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Out of Time's Abyss Edgar Rice Burroughs

Chapter 5

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When he had cut the ropes from their ankles they rose with that uncanny wailing upon their lips that always brought a shudder to the Englishman, and upon dismal wings they flapped away toward frightful Oo-oh.

When the creatures had gone, the girl turned toward Bradley. "Why did you have them bring us here?" she asked. "Now we are far from my country. We may never live to reach it, as we are among enemies who, while not so horrible will kill us just as surely as would the Wieroos should they capture us, and we have before us many marches through lands filled with savage beasts."

"There were two reasons," replied Bradley. "You told me that there are two Wieroo cities at the eastern end of the island. To have passed near either of them might have been to have brought about our heads hundreds of the creatures from whom we could not possibly have escaped. Again, my friends must be near this spot-- it cannot be over two marches to the fort of which I have told you. It is my duty to return to them. If they still live we shall find a way to return you to your people."

"And you?" asked the girl.

"I escaped from Oo-oh," replied Bradley. "I have accomplished the impossible once, and so I shall accomplish it again--I shall escape from Caspak."

He was not looking at her face as he answered her, and so he did not see the shadow of sorrow that crossed her countenance. When he raised his eyes again, she was smiling.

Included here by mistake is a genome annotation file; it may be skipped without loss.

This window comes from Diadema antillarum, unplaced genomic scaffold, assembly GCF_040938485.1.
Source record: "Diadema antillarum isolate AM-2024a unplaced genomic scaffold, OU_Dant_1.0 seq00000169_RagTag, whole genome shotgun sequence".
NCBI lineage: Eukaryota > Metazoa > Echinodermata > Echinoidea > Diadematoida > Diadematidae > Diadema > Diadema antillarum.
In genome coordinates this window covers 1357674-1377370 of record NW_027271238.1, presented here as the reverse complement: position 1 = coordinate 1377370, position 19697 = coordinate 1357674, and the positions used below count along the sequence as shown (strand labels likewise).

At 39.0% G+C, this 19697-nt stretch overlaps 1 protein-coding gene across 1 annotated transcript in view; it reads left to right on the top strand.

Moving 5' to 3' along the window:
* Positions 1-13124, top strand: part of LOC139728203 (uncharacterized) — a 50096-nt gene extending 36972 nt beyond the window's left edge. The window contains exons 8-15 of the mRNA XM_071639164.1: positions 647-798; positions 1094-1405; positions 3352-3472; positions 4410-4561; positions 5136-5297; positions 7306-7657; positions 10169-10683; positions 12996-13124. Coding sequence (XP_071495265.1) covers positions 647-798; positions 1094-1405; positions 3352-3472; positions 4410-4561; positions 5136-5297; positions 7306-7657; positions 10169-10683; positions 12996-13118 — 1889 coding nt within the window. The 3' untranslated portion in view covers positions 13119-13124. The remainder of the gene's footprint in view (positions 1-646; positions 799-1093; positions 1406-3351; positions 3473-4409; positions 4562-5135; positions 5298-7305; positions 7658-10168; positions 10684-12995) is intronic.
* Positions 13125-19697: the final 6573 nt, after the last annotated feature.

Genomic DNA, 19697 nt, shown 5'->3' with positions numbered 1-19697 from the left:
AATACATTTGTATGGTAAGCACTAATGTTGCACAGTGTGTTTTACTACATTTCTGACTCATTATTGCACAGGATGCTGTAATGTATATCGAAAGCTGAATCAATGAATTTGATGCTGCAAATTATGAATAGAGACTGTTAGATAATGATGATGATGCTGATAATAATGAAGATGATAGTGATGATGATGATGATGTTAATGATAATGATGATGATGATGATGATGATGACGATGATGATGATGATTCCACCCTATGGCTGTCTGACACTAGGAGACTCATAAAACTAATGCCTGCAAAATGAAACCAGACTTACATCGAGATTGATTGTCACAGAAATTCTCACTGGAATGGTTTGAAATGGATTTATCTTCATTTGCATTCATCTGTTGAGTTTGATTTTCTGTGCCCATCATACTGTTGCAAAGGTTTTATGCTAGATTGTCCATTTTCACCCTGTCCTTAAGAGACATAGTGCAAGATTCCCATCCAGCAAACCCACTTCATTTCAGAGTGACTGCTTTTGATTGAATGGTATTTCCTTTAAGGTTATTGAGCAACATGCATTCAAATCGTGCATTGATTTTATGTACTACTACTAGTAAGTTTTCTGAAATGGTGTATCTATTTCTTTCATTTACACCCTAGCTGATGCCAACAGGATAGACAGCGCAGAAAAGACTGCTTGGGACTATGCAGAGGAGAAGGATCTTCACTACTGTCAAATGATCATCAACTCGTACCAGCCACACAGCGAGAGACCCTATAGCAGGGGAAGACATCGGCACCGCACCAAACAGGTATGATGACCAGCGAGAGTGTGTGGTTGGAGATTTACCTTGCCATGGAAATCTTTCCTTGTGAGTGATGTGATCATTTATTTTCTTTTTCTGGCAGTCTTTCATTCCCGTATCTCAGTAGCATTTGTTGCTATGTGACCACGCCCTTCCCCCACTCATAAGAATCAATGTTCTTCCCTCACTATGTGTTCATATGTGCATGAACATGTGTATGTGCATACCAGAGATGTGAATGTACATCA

"What you wish, I wish," said the girl.

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Southward along the coast they made their way following the beach, where the walking was best, but always keeping close enough to trees to insure sanctuary from the beasts and reptiles that so often menaced them. It was late in the afternoon when the girl suddenly seized Bradley's arm and pointed straight ahead along the shore. "What is that?" she whispered. "What strange reptile is it?"

Bradley looked in the direction her slim forefinger indicated. He rubbed his eyes and looked again, and then he seized her wrist and drew her quickly behind a clump of bushes.

"What is it?" she asked.

"It is the most frightful reptile that the waters of the world have ever known," he replied. "It is a German U-boat!"

An expression of amazement and understanding lighted her features. "It is the thing of which you told me," she exclaimed, "--the thing that swims under the water and carries men in its belly!"

"It is," replied Bradley.

"Then why do you hide from it?" asked the girl. "You said that now it belonged to your friends."

"Many months have passed since I knew what was going on among my friends," he replied. "I cannot know what has befallen them. They should have been gone from here in this vessel long since, and so I cannot understand why it is still here. I am going to investigate first before I show myself. When I left, there were more Germans on the U-33 than there were men of my own party at the fort, and I have had sufficient experience of Germans to know that they will bear watching--if they have not been properly watched since I left."

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Out of Time's Abyss
Edgar Rice Burroughs

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